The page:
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 CNS Story:

FILM-POOR Mar-28-2005 (860 words) With photo to come. xxxn

TV director's conversion experience leads to work on behalf of poor

By Paula Doyle
Catholic News Service

BURBANK, Calif. (CNS) -- As a network television producer, Gerry Straub had all the trappings of success -- a BMW, nice homes on both coasts and financial security. But he left that life of privilege after a profound conversion experience led Straub, 58, to his present vocation as president of the San Damiano Foundation, a Burbank-based secular Franciscan ministry putting the power of film at the service of the poor.

After 14 years at CBS-TV in New York, Straub found his work creatively unfulfilling. Born a Catholic, he was also going through a spiritual search. He joined the TV department of the Christian Broadcasting Network, but left two years later after becoming disillusioned with what he called its "dark, judgmental and oppressive interpretation of their faith."

Convinced then that Christianity was a sham, Straub decided to return to network television. "I didn't think people's faith had any impact on their life and I sort of slid into atheism," he said. He found a niche in soap operas, but as the years went by, "I found myself asking, 'Who would watch this stuff?'" said Straub.

"With my wife's loving support, I withdrew from commercial television and picked up my pen and began my search for the God I had come to assume did not exist," Straub told The Tidings, newspaper of the Archdiocese of Los Angeles.

After penning one novel that sold just a few hundred copies, he began work on a book exploring the connection between creativity and spirituality. One character in the book was St. Francis of Assisi, whom Straub regarded as a "pious fairy tale with no relevance to modern people." However, for authenticity's sake, Straub made a trip to Italy in March 1995.

With introductions from a U.S. Franciscan pastor, Straub got a room in Rome at the Collegio Sant' Isidoro, a Franciscan friary that contains the world's largest English-language library of literature on St. Francis. Only the housekeeper was present when he arrived, so he went into the 17th-century church on the friary grounds to think. Prayer was not an option since he had long ago embraced atheism.

"Without warning, I felt the overwhelming presence of God," said Straub. "I didn't see any images or hear any words. I knew experientially that God was real, that God loved me. In that moment of revelation, I was transformed from an atheist into a pilgrim."

He felt so moved that he got up and bowed before the altar. "I'm still living off that one moment," declared Straub.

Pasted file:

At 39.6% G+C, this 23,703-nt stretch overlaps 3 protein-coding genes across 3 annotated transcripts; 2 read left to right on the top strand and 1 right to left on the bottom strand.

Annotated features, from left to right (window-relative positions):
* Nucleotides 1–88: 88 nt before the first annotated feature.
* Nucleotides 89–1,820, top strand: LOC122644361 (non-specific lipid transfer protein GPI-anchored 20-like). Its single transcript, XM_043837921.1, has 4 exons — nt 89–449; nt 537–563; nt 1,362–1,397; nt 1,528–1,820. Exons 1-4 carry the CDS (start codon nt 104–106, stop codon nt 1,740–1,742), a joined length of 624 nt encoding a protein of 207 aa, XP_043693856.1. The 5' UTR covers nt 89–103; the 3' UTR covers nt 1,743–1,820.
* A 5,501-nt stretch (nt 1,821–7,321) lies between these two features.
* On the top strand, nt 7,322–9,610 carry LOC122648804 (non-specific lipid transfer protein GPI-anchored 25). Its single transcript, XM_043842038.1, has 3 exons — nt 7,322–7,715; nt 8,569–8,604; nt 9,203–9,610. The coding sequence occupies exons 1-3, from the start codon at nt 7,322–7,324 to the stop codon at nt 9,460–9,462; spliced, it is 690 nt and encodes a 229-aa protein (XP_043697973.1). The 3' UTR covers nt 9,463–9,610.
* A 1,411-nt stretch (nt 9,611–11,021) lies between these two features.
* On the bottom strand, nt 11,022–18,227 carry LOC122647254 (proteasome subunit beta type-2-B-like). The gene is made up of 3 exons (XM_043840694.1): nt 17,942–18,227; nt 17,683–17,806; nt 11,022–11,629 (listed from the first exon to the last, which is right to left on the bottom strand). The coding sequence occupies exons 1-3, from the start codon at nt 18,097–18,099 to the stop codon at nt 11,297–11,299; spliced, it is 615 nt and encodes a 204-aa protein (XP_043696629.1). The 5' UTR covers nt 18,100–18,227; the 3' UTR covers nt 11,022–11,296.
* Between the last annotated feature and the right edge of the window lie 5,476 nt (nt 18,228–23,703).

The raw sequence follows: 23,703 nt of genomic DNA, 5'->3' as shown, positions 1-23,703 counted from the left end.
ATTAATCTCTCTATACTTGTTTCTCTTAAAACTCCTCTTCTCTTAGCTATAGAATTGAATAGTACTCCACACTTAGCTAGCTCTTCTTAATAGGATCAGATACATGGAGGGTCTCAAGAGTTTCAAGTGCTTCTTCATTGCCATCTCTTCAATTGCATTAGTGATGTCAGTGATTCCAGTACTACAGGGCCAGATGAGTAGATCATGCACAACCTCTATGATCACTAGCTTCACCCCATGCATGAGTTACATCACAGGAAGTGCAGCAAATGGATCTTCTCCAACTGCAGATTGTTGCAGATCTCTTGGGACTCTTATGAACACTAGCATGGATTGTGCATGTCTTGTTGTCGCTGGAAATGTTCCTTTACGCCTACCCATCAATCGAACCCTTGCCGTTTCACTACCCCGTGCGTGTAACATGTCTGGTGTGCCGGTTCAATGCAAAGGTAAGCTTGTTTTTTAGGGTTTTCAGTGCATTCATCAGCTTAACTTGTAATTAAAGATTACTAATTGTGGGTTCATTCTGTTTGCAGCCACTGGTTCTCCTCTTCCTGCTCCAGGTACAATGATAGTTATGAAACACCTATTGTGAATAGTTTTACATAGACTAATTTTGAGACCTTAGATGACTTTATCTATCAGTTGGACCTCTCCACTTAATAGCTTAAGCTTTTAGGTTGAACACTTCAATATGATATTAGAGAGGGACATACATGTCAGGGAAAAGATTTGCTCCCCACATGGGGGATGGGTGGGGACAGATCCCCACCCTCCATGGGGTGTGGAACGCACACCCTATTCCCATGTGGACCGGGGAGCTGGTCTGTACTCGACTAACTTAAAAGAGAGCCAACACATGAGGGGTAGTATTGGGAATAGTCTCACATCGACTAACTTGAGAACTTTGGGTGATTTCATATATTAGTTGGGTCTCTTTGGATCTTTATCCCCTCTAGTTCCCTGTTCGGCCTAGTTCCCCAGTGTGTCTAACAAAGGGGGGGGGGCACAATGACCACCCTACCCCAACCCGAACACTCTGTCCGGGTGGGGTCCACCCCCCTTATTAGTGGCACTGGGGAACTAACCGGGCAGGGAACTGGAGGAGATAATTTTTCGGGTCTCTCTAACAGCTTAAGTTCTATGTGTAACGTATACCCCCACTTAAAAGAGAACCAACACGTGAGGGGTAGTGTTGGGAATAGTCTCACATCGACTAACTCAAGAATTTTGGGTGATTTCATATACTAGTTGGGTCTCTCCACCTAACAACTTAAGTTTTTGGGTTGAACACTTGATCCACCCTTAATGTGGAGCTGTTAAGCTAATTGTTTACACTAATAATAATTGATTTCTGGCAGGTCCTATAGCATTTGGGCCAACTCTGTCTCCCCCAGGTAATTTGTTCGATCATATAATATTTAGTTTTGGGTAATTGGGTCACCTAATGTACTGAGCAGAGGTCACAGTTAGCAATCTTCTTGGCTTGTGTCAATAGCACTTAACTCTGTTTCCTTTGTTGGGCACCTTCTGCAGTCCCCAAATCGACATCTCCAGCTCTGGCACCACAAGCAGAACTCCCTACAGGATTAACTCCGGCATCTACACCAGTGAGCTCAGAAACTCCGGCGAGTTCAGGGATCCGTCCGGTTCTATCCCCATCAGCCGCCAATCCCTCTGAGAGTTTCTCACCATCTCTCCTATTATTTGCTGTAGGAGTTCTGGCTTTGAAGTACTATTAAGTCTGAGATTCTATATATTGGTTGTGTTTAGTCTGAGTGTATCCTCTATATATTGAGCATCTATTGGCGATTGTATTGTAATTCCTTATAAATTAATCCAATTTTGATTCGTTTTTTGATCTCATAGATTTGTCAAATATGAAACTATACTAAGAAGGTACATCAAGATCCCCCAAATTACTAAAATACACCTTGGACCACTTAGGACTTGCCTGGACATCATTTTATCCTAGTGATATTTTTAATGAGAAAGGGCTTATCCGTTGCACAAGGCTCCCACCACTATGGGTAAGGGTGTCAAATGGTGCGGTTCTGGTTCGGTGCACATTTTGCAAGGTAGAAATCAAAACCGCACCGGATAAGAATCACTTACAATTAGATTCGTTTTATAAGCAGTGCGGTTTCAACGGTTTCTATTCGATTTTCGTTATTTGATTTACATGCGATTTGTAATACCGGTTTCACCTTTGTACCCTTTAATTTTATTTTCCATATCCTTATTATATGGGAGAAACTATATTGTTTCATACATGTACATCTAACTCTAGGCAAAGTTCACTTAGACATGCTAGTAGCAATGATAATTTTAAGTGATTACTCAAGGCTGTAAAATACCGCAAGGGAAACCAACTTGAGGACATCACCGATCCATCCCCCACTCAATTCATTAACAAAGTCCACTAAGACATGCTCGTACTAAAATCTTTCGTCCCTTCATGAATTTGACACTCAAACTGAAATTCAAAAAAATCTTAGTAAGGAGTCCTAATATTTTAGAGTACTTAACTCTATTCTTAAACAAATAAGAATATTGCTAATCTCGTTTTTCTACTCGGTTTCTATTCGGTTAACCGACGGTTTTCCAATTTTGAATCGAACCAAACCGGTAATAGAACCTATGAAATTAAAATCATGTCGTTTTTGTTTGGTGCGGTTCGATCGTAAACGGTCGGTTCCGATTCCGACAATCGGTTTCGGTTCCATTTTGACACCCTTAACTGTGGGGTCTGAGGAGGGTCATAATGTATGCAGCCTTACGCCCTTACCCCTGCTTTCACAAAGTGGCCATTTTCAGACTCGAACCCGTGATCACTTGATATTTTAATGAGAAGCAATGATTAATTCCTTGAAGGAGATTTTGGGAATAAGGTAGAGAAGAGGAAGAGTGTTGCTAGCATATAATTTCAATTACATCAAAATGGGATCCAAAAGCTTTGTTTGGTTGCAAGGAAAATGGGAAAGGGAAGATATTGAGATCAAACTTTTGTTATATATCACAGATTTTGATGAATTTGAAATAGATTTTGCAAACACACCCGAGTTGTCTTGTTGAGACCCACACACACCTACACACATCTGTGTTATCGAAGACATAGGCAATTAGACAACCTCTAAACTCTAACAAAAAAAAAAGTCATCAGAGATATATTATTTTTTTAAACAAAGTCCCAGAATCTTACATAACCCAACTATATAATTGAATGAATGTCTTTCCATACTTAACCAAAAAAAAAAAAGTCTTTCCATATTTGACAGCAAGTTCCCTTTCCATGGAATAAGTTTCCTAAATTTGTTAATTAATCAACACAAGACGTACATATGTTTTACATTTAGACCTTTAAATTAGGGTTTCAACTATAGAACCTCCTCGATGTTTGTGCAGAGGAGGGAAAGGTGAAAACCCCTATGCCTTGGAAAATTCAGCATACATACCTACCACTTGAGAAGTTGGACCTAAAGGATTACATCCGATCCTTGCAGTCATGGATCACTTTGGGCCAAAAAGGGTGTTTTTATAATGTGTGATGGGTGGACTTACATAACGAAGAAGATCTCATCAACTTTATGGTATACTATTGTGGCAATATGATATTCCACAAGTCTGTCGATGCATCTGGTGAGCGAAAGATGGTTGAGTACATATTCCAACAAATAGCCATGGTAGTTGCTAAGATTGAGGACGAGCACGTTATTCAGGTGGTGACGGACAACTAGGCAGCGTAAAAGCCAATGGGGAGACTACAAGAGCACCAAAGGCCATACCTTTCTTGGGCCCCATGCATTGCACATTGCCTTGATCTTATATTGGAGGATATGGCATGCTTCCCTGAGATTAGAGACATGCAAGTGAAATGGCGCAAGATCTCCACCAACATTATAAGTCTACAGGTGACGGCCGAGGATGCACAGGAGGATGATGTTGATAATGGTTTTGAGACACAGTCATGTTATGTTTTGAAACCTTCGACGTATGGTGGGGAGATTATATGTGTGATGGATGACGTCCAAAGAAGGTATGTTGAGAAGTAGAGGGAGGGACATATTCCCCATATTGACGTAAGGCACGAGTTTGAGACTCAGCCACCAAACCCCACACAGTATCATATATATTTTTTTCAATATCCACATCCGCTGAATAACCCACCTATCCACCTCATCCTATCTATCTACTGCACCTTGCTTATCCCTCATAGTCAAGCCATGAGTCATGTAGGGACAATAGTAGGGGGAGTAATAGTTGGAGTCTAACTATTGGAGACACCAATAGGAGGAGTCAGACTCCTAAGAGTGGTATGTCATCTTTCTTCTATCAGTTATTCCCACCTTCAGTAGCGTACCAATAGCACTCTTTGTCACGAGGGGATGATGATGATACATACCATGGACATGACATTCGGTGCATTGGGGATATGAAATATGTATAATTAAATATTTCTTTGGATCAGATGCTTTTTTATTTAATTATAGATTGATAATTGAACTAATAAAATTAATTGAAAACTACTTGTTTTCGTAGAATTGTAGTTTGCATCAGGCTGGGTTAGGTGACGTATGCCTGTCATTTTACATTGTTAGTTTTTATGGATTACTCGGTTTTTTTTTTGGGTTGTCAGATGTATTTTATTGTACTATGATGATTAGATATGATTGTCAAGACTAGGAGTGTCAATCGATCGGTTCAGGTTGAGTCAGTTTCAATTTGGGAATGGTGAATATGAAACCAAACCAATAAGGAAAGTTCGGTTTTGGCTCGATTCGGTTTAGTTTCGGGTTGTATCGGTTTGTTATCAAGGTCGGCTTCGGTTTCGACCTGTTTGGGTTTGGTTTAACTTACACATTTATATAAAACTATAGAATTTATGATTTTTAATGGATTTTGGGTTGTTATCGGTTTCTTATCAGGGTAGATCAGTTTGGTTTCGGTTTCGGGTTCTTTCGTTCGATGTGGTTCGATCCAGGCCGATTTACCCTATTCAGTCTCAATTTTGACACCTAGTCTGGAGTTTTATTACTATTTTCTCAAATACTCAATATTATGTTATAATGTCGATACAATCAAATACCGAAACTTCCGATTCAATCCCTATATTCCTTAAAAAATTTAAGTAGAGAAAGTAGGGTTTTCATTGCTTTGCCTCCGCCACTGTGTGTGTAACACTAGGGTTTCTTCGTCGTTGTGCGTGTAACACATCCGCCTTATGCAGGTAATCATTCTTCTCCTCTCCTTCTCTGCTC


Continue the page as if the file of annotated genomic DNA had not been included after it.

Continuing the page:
Days later, Straub went to confession and received the Eucharist at Mass for the first time in a decade. "St. Francis of Assisi became my spiritual guide," he said. He abandoned his novel and instead began writing about the life of St. Francis and his faithful follower, St. Clare, intertwining the story of his own spiritual pilgrimage.

Straub worked on "The Sun and Moon Over Assisi" over the next five years, intensely writing during annual stays at the Collegio Sant' Isidoro while he taught seminars on writing and documentary filmmaking at Gregorian University in Rome. "It was the writing of that book that gave birth to everything," said Straub. Published by St. Anthony Messenger Press in 2000, it was named best spirituality hardcover book of the year by the Catholic Press Association.

In spite of Straub's research into St. Francis, which included eight trips to Assisi and discussions with numerous Franciscans, he still didn't fully understand St. Francis' love of the poor and poverty itself.

A Franciscan friar suggested Straub spend some time with poor people, and he ended up living for a few days at the St. Francis Inn soup kitchen in Philadelphia. It was then, said Straub, that "everything I ever thought about the poor and poverty was turned upside down."

Obtaining the blessing of Father Giacomo Bini, Franciscan minister general, Straub embarked on an international photography tour of Franciscan missions serving the poor. He visited impoverished areas and slums in 29 cities worldwide, ultimately writing "When Did I See You Hungry?" The book's film version, narrated by "The West Wing" star Martin Sheen, led to the creation of the San Damiano Foundation in 2002.

Since then, the foundation has produced four additional films. Straub is at work on a new film, "The Patients of a Saint," about Dr. Tony Lazzara, an American doctor who has spent more than 20 years ministering to sick children in the shantytowns of Lima, Peru.

Straub shot 27 hours of footage in January and hopes to raise the estimated $35,000 it will take to edit the film, record the narration, compose the music and manufacture the DVDs and VHS tapes.

Straub, who works 10 hours a day after attending daily Mass at St. Charles Borromeo Church in North Hollywood, recently went on a speaking tour to Catholic and Christian colleges in Chicago and New York.

"All the money and glory I got in network TV," he said, "could not compare with working on behalf of the poor and having these films make a difference in their lives."


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